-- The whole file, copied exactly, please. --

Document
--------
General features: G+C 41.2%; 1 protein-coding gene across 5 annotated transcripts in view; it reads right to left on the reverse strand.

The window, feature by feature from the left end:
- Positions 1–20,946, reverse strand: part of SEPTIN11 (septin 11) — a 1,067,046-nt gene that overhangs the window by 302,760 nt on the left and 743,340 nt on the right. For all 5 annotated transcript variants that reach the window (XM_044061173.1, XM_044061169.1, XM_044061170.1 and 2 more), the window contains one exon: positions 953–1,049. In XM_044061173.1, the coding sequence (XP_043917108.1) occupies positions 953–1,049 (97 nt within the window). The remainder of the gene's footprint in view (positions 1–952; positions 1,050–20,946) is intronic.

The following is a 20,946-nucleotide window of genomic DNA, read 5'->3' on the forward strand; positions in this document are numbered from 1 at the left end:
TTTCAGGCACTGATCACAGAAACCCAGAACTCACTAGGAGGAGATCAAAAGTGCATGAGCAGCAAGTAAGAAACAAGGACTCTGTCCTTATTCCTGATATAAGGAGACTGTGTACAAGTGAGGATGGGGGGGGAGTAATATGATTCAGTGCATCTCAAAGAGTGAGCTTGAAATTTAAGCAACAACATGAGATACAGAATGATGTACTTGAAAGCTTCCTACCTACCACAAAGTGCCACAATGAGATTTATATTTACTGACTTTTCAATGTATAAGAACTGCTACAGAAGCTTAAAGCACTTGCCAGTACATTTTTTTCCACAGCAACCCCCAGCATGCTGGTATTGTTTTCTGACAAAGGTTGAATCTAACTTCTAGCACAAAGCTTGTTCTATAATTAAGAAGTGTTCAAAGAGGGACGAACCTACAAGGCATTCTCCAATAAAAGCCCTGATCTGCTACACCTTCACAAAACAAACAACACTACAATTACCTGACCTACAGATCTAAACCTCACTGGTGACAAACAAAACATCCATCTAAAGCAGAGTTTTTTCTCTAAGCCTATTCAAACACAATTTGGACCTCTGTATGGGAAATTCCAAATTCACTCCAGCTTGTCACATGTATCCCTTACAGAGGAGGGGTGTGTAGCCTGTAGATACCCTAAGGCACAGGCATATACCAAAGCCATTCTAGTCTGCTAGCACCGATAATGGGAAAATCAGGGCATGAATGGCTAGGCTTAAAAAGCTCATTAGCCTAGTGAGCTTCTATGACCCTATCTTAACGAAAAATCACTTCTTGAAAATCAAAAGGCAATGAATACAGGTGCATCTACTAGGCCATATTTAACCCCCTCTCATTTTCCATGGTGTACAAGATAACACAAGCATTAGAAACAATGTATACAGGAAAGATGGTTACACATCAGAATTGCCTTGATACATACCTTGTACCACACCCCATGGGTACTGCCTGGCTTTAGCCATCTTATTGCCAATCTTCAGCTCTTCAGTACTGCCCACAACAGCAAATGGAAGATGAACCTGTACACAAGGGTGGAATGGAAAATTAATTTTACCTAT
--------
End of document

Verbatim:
General features: G+C 41.2%; 1 protein-coding gene across 5 annotated transcripts in view; it reads right to left on the reverse strand.

The window, feature by feature from the left end:
- Positions 1–20,946, reverse strand: part of SEPTIN11 (septin 11) — a 1,067,046-nt gene that overhangs the window by 302,760 nt on the left and 743,340 nt on the right. For all 5 annotated transcript variants that reach the window (XM_044061173.1, XM_044061169.1, XM_044061170.1 and 2 more), the window contains one exon: positions 953–1,049. In XM_044061173.1, the coding sequence (XP_043917108.1) occupies positions 953–1,049 (97 nt within the window). The remainder of the gene's footprint in view (positions 1–952; positions 1,050–20,946) is intronic.

The following is a 20,946-nucleotide window of genomic DNA, read 5'->3' on the forward strand; positions in this document are numbered from 1 at the left end:
TTTCAGGCACTGATCACAGAAACCCAGAACTCACTAGGAGGAGATCAAAAGTGCATGAGCAGCAAGTAAGAAACAAGGACTCTGTCCTTATTCCTGATATAAGGAGACTGTGTACAAGTGAGGATGGGGGGGGAGTAATATGATTCAGTGCATCTCAAAGAGTGAGCTTGAAATTTAAGCAACAACATGAGATACAGAATGATGTACTTGAAAGCTTCCTACCTACCACAAAGTGCCACAATGAGATTTATATTTACTGACTTTTCAATGTATAAGAACTGCTACAGAAGCTTAAAGCACTTGCCAGTACATTTTTTTCCACAGCAACCCCCAGCATGCTGGTATTGTTTTCTGACAAAGGTTGAATCTAACTTCTAGCACAAAGCTTGTTCTATAATTAAGAAGTGTTCAAAGAGGGACGAACCTACAAGGCATTCTCCAATAAAAGCCCTGATCTGCTACACCTTCACAAAACAAACAACACTACAATTACCTGACCTACAGATCTAAACCTCACTGGTGACAAACAAAACATCCATCTAAAGCAGAGTTTTTTCTCTAAGCCTATTCAAACACAATTTGGACCTCTGTATGGGAAATTCCAAATTCACTCCAGCTTGTCACATGTATCCCTTACAGAGGAGGGGTGTGTAGCCTGTAGATACCCTAAGGCACAGGCATATACCAAAGCCATTCTAGTCTGCTAGCACCGATAATGGGAAAATCAGGGCATGAATGGCTAGGCTTAAAAAGCTCATTAGCCTAGTGAGCTTCTATGACCCTATCTTAACGAAAAATCACTTCTTGAAAATCAAAAGGCAATGAATACAGGTGCATCTACTAGGCCATATTTAACCCCCTCTCATTTTCCATGGTGTACAAGATAACACAAGCATTAGAAACAATGTATACAGGAAAGATGGTTACACATCAGAATTGCCTTGATACATACCTTGTACCACACCCCATGGGTACTGCCTGGCTTTAGCCATCTTATTGCCAATCTTCAGCTCTTCAGTACTGCCCACAACAGCAAATGGAAGATGAACCTGTACACAAGGGTGGAATGGAAAATTAATTTTACCTAT